Damp and mould can have a dramatic impact on the health and wellbeing of tenants – and be costly to fix. But the effects of damp and mould are more than simply financial; if left untreated, they can cause devastating damage to your reputation as a landlord.
Here we explore the obvious and hidden costs of damp – and what you can do to tackle them.
Zero Tolerance approach
The Government has changed the rules, encouraging what it calls a “zero tolerance” approach to damp and mould in social housing and the private rented sector.
The earlier tenants and landlords are aware of the signs and symptoms of damp then the earlier it’s found, the cheaper it is to fix. Therefore, landlords and tenants must work as partners to identify damp anywhere and everywhere in a property.
Damp can find its way into a property in a number of ways:
- Rising damp – moisture travels from the ground through a property’s walls
- Penetrating damp – water manages to break through the fabric of the building from the outside, damaging the inside. It’s often caused by broken or blocked pipes and guttering.
- Construction damp – occurs because of defects in materials or construction methods. Can be costly to rectify but is rare in existing properties in a good state of repair.
- Condensation damp – caused by the build-up of moisture in a property from daily activities such as cooking, bathing and washing/drying clothes, and lack of adequate heating, insulation and ventilation.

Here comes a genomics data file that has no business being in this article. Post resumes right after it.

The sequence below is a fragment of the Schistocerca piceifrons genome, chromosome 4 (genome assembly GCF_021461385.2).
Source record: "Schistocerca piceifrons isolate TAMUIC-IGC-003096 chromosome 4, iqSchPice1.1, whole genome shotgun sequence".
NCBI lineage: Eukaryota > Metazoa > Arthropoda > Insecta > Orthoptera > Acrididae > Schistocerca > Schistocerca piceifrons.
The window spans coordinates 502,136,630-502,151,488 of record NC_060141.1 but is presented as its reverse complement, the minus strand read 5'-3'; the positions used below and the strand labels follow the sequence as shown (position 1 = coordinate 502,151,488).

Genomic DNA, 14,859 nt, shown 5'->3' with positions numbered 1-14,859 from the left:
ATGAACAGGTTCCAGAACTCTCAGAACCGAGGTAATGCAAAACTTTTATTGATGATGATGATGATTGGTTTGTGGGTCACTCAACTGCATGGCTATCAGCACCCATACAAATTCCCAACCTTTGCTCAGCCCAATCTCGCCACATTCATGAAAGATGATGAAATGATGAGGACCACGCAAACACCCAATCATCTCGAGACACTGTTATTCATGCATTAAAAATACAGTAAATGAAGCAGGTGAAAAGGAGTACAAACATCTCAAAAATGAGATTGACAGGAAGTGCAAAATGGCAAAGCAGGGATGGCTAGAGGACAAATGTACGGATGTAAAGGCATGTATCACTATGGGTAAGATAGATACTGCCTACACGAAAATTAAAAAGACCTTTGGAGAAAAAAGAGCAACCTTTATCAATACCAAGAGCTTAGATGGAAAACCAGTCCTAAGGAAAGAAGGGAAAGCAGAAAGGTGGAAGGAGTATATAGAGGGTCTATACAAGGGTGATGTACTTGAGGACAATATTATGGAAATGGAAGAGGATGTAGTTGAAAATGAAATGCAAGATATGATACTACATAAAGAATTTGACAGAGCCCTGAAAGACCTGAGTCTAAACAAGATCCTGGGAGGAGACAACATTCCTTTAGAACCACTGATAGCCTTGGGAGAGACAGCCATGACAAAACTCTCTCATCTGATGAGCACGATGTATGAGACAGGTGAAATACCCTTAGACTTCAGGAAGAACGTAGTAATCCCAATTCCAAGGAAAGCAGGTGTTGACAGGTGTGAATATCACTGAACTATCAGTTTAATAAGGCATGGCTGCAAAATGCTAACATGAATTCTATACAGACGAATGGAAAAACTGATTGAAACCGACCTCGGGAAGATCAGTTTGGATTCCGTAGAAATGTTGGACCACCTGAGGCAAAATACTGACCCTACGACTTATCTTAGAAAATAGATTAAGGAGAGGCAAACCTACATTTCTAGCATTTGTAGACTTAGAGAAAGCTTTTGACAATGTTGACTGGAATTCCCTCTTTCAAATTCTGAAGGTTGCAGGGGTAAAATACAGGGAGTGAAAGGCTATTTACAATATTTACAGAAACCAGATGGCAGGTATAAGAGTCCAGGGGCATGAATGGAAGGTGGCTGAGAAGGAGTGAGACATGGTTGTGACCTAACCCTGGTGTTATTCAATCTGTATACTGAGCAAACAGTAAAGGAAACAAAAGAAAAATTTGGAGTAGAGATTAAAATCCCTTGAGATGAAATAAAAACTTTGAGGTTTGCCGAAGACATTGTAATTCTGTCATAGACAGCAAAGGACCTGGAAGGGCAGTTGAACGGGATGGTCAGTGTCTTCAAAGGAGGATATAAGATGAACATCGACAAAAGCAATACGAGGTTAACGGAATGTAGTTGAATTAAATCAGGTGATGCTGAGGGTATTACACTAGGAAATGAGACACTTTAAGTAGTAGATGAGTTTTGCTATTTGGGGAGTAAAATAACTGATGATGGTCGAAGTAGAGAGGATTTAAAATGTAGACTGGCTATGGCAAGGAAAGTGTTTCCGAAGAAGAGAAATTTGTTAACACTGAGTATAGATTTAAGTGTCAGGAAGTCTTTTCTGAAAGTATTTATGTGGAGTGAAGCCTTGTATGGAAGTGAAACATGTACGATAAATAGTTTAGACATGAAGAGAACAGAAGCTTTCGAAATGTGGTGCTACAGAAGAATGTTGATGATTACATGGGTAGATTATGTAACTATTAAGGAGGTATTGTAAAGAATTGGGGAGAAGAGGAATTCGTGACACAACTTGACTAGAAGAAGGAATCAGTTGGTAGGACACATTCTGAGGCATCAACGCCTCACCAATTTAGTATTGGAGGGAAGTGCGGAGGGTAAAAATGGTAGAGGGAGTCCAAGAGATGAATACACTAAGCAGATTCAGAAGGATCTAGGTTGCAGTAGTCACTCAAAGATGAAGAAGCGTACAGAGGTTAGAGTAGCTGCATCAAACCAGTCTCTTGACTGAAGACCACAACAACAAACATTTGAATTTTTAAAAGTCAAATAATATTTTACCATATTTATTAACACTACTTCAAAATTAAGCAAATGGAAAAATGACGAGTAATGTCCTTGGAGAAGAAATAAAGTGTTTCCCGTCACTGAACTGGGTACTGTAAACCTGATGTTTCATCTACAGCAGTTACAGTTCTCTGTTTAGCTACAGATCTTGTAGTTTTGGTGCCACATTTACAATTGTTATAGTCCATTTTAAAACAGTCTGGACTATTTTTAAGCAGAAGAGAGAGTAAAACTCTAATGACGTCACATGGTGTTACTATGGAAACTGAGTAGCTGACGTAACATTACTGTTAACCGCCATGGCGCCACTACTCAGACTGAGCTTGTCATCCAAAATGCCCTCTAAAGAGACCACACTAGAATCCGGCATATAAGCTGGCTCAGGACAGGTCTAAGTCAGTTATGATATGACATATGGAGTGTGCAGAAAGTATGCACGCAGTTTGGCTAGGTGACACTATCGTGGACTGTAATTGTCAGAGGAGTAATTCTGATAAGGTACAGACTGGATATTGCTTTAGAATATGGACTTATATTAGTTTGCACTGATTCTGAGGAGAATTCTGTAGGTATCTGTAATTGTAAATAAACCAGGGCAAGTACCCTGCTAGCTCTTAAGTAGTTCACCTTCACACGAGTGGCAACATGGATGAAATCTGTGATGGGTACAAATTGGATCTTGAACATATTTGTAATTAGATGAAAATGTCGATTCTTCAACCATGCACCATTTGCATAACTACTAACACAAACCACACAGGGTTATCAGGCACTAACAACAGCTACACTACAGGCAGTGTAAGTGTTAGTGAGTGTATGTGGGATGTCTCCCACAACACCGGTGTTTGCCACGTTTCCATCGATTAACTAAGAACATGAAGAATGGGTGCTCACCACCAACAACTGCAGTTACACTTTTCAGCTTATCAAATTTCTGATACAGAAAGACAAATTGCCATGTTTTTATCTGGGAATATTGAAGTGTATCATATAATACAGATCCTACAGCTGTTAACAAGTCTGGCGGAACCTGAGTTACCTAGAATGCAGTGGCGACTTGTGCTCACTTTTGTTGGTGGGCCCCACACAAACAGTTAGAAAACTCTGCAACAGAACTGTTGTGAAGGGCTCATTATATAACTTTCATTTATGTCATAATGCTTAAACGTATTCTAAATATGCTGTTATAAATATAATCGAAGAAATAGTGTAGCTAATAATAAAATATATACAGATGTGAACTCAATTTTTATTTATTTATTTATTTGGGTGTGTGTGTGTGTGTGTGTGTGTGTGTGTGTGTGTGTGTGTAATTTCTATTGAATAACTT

- Slow leaks – caused by poorly fitted washing machines and bathrooms, and contractor errors (Zurich Insurance)
Landlords must fix damp and mould as early as they’re alerted to the problem, which can be a significant drain on resources. Costs to rectify damp can quickly add up. You not only have to pay for the damp problem to be sorted but also to return the property to its previous condition.
The financial costs of dealing with persistent damp and mould are high, but they’re not the only consideration – landlords must assess the risks to your reputation of failing to act.
Dampness can lead to tenants living in dangerous conditions and cause unhealthy buildings. As well as physical damage, living in a damp home can cause depression.
Tenants are becoming bolder in seeking recourse, with social media providing an opportunity for them to reach a worldwide audience with complaints.
The press is full of stories of social housing tenants who have found their properties riddled with damp – and social housing providers who failed to act.
Landlords have a moral duty and regulated responsibilities to prevent dampness in tenants’ homes – from helping tenants spot the signs early and providing assistance in time, through to ensuring repairs are adequate.
Smart sensor technology
At Awaretag, we’re developing a new range of smart technologies to protect tenants and landlords. Our IoT sensors communicate wirelessly to create a visual representation of any home. Users can see the flow of air, identifying worrying areas of moisture that could become damp or mould.
The data can inspire education and drive action. Housing providers educate themselves and their contractors and invest in campaigns to help tenants who need help to reduce the impact of daily activities on the development of damp and mould. This works at an individual household level, but the benefits can spread across all stock.
The sensors provide vital information and a visual symbol that housing providers are taking their responsibilities to protect health and wellbeing seriously.
When works have been performed, the technology can assess their quality and impact. This can ensure that works deliver the efficiencies promised and that precious resources are targeted most effectively.